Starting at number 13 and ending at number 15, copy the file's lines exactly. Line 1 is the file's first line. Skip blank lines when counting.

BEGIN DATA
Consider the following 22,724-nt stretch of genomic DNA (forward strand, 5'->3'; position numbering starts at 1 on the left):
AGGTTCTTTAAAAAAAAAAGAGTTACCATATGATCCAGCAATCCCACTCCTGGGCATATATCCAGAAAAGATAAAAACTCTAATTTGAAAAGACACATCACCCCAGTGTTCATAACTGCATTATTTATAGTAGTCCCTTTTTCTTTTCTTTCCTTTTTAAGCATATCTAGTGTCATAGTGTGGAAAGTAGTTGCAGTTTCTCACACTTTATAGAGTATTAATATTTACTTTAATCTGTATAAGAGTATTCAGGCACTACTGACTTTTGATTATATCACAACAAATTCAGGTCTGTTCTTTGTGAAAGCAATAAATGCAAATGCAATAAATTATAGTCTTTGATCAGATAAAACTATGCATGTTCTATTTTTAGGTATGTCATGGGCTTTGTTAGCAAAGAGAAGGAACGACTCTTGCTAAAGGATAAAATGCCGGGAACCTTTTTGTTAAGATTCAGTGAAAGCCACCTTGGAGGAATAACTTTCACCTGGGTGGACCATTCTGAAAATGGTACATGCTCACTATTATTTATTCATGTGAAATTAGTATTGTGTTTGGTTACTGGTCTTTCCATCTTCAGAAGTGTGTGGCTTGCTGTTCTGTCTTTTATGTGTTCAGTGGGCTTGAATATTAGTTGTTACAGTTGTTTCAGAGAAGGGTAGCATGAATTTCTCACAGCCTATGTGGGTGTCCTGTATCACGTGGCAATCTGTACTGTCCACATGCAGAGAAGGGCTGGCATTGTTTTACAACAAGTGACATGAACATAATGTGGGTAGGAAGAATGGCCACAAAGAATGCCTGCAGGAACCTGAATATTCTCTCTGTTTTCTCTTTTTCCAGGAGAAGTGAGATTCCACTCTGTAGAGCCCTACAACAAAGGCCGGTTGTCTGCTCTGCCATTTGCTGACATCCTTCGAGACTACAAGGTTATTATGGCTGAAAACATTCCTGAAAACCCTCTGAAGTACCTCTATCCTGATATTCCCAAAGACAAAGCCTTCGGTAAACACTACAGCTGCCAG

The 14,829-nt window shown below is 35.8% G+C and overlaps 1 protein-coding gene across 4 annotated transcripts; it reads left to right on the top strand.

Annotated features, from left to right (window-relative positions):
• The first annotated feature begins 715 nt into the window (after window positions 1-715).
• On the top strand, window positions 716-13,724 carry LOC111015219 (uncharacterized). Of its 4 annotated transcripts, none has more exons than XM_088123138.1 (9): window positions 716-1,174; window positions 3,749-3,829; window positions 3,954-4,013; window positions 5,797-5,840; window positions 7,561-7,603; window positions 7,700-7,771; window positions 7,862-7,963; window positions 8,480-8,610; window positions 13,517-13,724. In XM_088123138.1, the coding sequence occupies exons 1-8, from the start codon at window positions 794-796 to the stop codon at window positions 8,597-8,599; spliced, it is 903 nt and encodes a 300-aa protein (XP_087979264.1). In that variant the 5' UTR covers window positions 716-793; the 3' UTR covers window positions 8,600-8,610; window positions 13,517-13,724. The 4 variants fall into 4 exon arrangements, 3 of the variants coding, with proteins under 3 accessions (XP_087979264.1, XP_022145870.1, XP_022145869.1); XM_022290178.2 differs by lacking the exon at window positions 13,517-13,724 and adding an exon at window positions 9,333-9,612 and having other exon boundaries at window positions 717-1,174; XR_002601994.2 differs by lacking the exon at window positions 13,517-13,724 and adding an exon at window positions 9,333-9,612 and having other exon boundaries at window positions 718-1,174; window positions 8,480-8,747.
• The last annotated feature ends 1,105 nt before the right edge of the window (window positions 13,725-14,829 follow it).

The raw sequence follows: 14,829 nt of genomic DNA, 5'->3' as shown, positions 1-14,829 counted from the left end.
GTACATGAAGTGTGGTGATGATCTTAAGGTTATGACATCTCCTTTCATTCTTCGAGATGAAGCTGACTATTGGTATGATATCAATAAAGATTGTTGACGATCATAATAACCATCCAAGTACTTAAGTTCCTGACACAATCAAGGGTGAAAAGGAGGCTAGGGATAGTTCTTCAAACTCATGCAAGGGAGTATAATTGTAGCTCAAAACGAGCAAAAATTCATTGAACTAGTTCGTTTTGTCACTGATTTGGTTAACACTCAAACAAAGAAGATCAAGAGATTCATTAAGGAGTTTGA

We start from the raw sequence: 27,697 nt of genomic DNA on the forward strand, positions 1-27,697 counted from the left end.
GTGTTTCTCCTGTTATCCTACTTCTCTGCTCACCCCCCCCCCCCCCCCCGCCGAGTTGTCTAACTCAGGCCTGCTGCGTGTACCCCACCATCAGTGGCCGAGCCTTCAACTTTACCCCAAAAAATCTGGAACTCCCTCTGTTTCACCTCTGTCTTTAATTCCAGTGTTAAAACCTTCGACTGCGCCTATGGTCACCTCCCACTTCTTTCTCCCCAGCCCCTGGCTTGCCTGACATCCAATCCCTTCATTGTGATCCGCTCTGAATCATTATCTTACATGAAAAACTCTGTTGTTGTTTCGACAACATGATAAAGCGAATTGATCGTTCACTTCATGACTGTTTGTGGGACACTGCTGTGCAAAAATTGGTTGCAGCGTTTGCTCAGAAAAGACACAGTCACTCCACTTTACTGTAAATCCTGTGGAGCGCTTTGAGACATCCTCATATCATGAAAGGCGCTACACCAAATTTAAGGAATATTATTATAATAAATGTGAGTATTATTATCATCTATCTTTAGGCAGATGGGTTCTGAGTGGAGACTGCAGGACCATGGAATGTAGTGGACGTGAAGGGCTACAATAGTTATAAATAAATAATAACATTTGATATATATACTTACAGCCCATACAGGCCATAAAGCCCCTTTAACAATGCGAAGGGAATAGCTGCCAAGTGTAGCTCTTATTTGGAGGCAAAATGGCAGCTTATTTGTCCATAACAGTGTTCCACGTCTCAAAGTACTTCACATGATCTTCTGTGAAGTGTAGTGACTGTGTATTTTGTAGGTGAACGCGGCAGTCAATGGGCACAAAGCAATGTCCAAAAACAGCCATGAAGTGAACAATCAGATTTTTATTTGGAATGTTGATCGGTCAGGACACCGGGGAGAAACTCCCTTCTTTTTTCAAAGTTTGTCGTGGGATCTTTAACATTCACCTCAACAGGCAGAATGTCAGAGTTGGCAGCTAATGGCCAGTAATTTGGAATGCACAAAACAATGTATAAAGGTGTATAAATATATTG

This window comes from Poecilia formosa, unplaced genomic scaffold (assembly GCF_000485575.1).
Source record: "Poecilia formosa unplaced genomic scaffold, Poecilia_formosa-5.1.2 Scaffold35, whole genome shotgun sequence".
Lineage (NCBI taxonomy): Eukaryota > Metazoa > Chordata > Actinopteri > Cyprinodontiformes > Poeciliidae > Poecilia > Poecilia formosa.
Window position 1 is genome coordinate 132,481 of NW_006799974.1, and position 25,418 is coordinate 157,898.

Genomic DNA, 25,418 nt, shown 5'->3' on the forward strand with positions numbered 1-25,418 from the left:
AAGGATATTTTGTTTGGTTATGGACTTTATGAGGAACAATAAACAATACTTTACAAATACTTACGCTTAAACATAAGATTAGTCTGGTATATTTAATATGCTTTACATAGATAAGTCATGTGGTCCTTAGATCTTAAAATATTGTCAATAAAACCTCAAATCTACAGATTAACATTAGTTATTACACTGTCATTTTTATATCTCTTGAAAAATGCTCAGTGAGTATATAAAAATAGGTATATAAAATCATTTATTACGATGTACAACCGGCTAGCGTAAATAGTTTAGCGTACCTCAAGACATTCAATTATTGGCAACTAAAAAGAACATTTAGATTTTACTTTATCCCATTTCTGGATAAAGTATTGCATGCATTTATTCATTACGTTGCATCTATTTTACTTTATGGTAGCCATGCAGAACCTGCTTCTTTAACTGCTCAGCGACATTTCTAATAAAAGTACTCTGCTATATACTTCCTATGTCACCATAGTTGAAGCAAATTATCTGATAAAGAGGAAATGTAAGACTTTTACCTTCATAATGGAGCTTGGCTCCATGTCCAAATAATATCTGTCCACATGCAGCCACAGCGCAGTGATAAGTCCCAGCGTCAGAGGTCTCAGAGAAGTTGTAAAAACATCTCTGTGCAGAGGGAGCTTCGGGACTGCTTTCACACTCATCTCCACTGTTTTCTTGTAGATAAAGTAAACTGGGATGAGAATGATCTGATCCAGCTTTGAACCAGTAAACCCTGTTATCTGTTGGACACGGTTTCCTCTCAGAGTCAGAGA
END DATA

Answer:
Source record: "Poecilia formosa unplaced genomic scaffold, Poecilia_formosa-5.1.2 Scaffold35, whole genome shotgun sequence".
Lineage (NCBI taxonomy): Eukaryota > Metazoa > Chordata > Actinopteri > Cyprinodontiformes > Poeciliidae > Poecilia > Poecilia formosa.
Window position 1 is genome coordinate 132,481 of NW_006799974.1, and position 25,418 is coordinate 157,898.